The cloning procedures are schematically shown in FIGS. 1 and 2.
Cloning of gEPO Gene
A pCI-neo/gEPO plasmid was digested with XhoI and EcoRI, filled in with a Klenow fragment of DNA polymerase I at its cohesive ends to generate blunt ends, and electrophoresed on a 0.7% agarose gel. A DNA fragment of about 2.2 kb, corresponding to the genomic human EPO gene, was purified using a gel extraction kit (QIAGEN, Cat No. 28706). A pRcCMV vector (Invitrogen) was digested with EcoRV and purified using a PCR purification kit (QIAGEN, Cat No. 28106). The genomic EPO gene was ligated to the EcoRV site of the vector. A clone in which the EPO gene had the same orientation as the CMV promoter was selected using restriction mapping. The X0GC/dhfr, x1GC/dhfr, x3GC/dhfr and x6GC/dhfr vectors prepared in Example 1 were digested with BamHI and XhoI, electrophoresed on a 0.7% agarose gel, and purified using a gel extraction kit (QIAGEN, Cat No. 28706). According to the same method, the genomic EPO gene fragment, cloned into pRcCMV, was purified and inserted into BamHI/XhoI sites of the multicloning site of the x0GC/dhfr, x1GC/dhfr, x3GC/dhfr and x6GC/dhfr vectors. The thus obtained vectors were confirmed to have no errors through DNA sequencing, and were designated X0GC/GEPO, X1GC/GEPO, X3GC/GEPO and X6GC/GEPO, respectively. The cloning procedure is schematically shown in FIG. 3, and each final nucleotide sequence is shown in the accompanying sequence listing.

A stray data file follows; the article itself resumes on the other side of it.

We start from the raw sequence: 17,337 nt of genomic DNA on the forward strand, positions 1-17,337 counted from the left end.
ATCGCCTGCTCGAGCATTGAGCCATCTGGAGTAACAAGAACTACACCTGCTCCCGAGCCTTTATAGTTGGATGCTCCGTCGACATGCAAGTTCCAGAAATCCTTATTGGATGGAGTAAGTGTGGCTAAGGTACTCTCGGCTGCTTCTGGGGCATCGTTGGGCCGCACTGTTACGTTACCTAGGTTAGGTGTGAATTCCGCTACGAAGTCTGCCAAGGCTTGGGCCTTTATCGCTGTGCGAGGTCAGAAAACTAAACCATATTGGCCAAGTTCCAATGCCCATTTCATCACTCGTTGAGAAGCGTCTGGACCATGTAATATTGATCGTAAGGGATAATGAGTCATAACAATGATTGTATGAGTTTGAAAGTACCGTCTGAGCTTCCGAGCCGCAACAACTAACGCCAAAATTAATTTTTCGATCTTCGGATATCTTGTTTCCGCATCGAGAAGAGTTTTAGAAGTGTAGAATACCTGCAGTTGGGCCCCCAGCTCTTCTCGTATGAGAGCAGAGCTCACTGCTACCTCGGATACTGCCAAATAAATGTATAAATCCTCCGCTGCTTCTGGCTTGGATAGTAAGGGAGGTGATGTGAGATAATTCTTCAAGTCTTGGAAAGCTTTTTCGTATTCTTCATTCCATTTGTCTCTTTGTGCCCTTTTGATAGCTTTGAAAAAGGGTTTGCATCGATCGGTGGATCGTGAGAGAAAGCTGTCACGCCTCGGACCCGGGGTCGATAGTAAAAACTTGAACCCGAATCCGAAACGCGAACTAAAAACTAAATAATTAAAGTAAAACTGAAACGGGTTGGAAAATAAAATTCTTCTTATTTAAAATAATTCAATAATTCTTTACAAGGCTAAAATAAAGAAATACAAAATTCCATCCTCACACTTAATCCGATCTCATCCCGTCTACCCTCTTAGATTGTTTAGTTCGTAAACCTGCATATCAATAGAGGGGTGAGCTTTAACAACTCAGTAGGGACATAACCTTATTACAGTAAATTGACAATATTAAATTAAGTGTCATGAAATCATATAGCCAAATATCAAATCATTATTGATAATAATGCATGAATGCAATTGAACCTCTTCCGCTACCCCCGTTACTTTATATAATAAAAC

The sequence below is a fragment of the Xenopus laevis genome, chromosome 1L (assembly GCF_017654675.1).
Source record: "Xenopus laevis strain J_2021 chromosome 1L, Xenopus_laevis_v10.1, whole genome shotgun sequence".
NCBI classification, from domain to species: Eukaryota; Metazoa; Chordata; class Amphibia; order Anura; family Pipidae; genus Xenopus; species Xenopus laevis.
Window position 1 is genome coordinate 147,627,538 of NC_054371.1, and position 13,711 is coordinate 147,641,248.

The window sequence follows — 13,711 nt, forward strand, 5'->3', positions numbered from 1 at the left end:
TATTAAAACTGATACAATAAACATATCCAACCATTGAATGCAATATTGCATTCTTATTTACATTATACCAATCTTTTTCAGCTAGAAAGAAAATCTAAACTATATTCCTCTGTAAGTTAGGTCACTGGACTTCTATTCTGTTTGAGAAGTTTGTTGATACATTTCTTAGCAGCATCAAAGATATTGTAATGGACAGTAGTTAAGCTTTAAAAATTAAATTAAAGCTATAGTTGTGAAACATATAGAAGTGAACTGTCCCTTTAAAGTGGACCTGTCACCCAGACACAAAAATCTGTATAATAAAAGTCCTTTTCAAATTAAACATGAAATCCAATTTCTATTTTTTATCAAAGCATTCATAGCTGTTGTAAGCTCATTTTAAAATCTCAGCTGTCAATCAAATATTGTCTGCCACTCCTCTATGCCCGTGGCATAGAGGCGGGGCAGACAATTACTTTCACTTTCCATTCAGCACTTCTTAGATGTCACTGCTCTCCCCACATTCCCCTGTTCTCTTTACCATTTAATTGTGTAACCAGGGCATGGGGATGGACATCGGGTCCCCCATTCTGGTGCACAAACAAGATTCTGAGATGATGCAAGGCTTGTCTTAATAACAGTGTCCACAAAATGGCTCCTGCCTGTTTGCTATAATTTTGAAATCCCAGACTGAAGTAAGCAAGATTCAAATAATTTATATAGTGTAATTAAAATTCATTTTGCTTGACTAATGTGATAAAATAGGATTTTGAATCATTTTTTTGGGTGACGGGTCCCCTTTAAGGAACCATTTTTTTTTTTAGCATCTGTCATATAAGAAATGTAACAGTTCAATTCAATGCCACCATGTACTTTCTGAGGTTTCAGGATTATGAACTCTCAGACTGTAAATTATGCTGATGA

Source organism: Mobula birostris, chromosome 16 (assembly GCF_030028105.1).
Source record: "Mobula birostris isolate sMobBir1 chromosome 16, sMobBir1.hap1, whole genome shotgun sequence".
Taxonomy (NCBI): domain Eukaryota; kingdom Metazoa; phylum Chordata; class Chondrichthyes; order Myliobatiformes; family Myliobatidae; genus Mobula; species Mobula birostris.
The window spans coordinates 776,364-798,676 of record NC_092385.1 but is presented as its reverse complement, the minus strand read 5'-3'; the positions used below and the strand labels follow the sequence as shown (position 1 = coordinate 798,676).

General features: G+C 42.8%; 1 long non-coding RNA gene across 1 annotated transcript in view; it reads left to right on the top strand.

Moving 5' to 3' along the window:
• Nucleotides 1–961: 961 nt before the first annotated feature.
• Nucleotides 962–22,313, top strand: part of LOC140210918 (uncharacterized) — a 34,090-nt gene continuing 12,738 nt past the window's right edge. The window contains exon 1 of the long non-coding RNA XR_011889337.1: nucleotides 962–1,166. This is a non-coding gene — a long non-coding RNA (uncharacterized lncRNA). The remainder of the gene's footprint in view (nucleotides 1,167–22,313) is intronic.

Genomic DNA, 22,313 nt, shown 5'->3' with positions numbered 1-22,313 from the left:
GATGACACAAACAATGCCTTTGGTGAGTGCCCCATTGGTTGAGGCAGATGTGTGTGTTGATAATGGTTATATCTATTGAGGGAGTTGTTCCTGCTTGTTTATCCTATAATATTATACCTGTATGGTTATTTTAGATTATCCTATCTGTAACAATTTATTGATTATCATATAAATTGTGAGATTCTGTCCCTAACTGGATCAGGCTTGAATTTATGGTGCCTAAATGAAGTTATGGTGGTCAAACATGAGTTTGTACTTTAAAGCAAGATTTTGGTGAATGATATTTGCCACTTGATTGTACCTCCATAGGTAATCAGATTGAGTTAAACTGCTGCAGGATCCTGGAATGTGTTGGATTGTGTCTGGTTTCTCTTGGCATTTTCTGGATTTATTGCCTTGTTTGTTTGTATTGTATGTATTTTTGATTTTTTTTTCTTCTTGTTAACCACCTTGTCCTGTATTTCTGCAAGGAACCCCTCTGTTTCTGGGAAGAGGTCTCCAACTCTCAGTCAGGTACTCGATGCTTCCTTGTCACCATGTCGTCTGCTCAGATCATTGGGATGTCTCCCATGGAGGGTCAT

Transformation of DHFR-Deficient CHO Cells